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If you’re getting ready to start collecting unemployment, it will be very important for you to know how long you can expect that unemployment to last. The answer to that question is based primarily on two things: The size of your benefit and the duration of your payments. Understanding the answer will also require you understand some basic terms.
Benefit Year and Base Period

The benefit year is the year in which you will be collecting benefits. In most cases, this is the 52 week period starting with the first week you put in your claim. You will not be collecting benefits for the entire year, this is simply a term for understanding the period within which you are collecting benefits. In most cases, you can only collect benefits for a single benefit year without getting a new job. The base period is the time period that is used to calculate your benefits. It is the first four out of the last five completed quarters of the year. The amount you earned in that time, your Base Period Wages (BPW), will determine your benefit.

Amount of Benefits

The first thing you need to know how is much you are getting to have an idea of how long you can make it last. This amount also varies from state to state and is calculated in one of four ways:  The High Quarter Method uses the base period quarter with the highest wages to determine the benefit. This amount is divided by 13 (the number of weeks in the quarter) and a percentage of that weekly wage is awarded in benefits, usually half. The Multi-Quarter Method uses several quarters to calculate the weekly wage rather than just the highest quarter. The Annual Wage Method calculates a percentage of the annual wage of the employee to determine the weekly wage, while the Average Weekly Wage Formula simply takes a percentage of the employee’s average weekly wage during the base period.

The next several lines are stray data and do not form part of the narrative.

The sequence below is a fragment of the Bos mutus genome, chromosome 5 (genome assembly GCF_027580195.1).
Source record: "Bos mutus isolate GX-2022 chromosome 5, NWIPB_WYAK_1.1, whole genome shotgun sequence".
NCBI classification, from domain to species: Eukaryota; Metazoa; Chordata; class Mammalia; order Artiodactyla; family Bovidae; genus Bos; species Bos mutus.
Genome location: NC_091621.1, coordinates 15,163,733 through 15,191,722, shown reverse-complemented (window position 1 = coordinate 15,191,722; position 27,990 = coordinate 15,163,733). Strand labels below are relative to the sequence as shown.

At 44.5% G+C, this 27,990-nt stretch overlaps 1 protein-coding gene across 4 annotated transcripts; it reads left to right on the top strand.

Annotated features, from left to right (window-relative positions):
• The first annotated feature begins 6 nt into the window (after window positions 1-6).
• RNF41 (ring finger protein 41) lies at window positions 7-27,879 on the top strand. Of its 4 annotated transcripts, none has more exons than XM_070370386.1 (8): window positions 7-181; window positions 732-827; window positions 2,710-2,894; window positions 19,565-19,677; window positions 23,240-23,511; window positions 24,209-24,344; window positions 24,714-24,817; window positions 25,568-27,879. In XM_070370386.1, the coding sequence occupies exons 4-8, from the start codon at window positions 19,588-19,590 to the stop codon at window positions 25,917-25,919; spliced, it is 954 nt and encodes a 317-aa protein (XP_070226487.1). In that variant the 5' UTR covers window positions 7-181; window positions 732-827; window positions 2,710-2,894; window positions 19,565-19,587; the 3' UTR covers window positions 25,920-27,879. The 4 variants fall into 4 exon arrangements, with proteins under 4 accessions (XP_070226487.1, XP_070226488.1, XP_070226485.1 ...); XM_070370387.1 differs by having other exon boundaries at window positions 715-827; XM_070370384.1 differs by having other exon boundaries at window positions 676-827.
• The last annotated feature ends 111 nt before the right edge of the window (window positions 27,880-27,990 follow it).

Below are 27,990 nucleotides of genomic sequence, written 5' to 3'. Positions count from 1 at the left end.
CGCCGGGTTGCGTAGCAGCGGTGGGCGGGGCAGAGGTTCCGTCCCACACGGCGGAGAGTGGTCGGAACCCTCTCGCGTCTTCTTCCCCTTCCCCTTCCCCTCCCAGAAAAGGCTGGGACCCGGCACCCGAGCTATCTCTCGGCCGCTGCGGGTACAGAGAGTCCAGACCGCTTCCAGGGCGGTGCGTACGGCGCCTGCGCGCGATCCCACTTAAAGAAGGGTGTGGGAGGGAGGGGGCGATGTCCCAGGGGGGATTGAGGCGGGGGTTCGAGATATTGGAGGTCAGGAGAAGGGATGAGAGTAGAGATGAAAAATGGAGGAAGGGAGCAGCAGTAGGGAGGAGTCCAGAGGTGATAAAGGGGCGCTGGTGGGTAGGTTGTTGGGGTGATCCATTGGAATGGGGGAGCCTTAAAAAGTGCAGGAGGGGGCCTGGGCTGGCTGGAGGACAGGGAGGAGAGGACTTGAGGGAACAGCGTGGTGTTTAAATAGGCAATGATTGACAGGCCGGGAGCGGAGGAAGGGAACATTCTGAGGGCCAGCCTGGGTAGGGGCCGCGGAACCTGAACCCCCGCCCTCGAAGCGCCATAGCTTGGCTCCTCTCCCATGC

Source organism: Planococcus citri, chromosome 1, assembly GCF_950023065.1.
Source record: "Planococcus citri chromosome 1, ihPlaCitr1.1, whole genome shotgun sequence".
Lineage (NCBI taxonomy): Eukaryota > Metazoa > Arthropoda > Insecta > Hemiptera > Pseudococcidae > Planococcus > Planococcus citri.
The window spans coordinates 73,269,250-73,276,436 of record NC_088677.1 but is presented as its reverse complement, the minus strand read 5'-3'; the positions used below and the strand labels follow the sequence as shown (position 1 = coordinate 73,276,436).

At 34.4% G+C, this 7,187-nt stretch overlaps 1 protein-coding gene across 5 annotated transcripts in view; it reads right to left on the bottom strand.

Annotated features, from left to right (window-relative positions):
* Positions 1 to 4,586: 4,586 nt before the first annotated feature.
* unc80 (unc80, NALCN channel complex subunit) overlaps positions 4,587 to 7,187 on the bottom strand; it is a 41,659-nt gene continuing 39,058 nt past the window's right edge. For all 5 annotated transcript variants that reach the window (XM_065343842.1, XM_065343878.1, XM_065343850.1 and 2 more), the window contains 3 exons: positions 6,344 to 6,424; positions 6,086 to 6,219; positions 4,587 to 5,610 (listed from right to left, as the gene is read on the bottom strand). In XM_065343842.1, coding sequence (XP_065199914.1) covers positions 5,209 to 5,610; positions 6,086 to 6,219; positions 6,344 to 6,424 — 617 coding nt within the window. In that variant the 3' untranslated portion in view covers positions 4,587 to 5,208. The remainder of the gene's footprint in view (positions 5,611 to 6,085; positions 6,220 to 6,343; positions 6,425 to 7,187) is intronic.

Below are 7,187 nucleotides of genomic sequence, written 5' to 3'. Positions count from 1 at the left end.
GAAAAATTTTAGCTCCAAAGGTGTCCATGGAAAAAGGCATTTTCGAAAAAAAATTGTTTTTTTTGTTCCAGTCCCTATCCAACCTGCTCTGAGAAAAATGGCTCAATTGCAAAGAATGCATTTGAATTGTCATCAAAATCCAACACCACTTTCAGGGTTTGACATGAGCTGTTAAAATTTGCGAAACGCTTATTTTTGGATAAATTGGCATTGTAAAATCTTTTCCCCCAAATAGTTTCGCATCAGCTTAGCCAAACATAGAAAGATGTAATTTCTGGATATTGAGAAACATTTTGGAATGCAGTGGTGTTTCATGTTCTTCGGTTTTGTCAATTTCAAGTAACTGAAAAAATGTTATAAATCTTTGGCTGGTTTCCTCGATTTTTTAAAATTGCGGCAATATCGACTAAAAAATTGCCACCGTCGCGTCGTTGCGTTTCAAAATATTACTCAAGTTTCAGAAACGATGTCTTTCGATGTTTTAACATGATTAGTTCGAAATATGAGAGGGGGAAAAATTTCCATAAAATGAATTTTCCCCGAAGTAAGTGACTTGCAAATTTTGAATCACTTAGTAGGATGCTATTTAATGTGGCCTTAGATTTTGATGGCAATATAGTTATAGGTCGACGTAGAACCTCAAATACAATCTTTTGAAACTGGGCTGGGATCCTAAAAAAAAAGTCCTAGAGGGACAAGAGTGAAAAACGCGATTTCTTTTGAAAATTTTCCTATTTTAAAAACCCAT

Duration of Benefits

Probably the most important factor in knowing how long your unemployment will last is knowing the duration of benefits. Unless you are in Montana (28) or Massachusetts (30), you can receive no more than 26 weeks of benefits during the benefit year. If you are in a state with variable duration coverage, you may in fact receive less than 26 weeks of coverage. The most common variable duration coverage allows you to receive a maximum of one third of your base period wages in benefits, up to 26 weeks. This means if your weekly benefit amount is $350, your total benefit for the year would be no more than $9,100. However if you earned less than three times this amount, or $27,300, your benefit duration would be shorter. For example if you earned $24,000 during the base period, you would only be eligible for $8,000 in benefits, this amount divided by $350 means you would only be receiving benefits for 23 weeks.

Additional Benefit Year and Waiting Period

Although you cannot receive additional benefits in the same year after your duration is complete, you may be able to qualify for benefits in the following year if you had some additional employment during your first benefit year. Whether or not you will qualify and for how much will vary from state to state. Also be aware that is some states there may be a one or two week waiting period before you start to receive benefits.

TSC Sources & Recommended Resources More on unemployment from the Survivors Club.
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